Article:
Scientists from North Carolina have unveiled the new mystery material, capable of obliterating an armor-piercing bullet.
Scientists at North Carolina State University have developed a new material that can turn armor piercing bullets into dust. According to a report from Phys.org, mechanical and aerospace engineering professor Afsaneh Rabiei has demonstrated that his years-long work on developing composite metal foams, or CMFs, is finally about to pay off.
In a video released by North Carolina State University, armor made from the new materials withstands a 7.62 X 63 millimeter M2 armor piercing round fired in accordance with the standard testing procedures of the National Institute of Justice at an unbelievably low thickness. The bullet, shown frame by frame, can be seen impacting the CMF armor and simply disintegrating into a dust with a small spark of fire.
According to Rabiei, “We could stop the bullet at a total thickness of less than an inch, while the indentation on the back was less than 8 millimeters. To put that in context, the NIJ standard allows up to 44 millimeters indentation in the back of an armor.”
The new material’s ability to withstand bullet impacts is just the beginning, researchers say. The development of composite metal foams could lead to new uses in space exploration and handling dangerously radioactive nuclear waste.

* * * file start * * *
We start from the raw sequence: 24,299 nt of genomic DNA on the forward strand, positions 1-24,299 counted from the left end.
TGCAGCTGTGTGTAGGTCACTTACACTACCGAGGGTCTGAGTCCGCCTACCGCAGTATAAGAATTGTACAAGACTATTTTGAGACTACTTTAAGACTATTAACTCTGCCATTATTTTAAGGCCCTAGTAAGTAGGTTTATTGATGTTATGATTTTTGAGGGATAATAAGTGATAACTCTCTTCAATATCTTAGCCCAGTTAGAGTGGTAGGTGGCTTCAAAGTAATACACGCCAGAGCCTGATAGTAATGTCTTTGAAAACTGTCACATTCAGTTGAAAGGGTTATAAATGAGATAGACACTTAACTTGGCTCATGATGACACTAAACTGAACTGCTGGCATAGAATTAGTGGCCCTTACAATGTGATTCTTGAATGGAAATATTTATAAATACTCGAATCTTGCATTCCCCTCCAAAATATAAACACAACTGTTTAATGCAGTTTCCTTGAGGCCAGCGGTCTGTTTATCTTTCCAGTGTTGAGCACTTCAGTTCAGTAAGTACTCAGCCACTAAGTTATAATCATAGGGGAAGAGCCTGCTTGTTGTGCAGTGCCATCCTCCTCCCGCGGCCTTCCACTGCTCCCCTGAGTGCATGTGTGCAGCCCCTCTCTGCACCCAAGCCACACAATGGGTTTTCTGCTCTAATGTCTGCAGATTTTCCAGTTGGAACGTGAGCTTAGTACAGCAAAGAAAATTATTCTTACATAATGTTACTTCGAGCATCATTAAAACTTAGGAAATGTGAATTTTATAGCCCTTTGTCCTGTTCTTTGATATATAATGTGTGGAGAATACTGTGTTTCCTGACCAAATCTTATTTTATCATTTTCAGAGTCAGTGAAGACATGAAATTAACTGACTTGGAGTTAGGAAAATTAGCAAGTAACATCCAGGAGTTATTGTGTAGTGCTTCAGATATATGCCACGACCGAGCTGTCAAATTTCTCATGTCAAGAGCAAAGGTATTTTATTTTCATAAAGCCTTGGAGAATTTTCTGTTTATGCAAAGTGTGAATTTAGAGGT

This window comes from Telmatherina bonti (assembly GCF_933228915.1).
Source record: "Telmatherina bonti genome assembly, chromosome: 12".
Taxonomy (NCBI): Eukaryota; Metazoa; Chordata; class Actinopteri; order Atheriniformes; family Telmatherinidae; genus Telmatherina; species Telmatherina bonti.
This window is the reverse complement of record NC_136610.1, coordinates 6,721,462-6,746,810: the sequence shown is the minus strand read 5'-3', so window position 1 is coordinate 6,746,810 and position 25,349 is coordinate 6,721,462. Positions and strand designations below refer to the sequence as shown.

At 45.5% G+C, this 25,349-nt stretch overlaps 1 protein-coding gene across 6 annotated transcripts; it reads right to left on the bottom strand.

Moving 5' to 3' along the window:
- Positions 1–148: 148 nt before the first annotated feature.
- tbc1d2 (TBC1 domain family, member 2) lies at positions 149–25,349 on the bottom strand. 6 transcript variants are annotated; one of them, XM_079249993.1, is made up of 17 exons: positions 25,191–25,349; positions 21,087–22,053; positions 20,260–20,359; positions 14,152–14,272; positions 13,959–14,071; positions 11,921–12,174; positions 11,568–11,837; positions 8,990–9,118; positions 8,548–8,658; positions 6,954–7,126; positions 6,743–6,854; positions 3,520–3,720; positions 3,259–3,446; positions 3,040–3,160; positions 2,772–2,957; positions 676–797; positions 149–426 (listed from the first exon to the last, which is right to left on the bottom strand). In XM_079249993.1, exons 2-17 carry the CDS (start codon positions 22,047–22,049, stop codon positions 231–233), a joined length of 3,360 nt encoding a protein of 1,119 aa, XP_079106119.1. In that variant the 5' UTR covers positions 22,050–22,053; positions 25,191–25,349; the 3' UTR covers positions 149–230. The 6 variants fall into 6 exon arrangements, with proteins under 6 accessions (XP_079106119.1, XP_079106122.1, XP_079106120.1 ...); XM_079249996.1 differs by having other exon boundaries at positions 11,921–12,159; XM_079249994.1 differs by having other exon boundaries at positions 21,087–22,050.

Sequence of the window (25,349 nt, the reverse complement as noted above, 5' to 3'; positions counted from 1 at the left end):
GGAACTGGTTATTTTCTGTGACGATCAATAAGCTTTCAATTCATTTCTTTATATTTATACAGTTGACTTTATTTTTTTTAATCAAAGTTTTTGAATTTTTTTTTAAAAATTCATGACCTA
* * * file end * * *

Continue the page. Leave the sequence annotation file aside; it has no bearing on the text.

Rabiei’s work on composite metal foams was supported by the Department of Energy’s Office of Nuclear Energy. Her research was able to show that CMFs were exceptionally good at blocking x-rays, gamma rays and neutron radiation. Combined with their ability to withstand fires and high temperatures compared to their initial metal ingredients, CMFs could soon be adopted by all sorts of industries.
The defense applications of such a material cannot be overstated either. While armor is just one potential use for composite metal foams, employing the technology could go on to save countless lives.
The study was published in the journal Composite Structures in 2015. A press release from NC State describing the details of the study can be found here.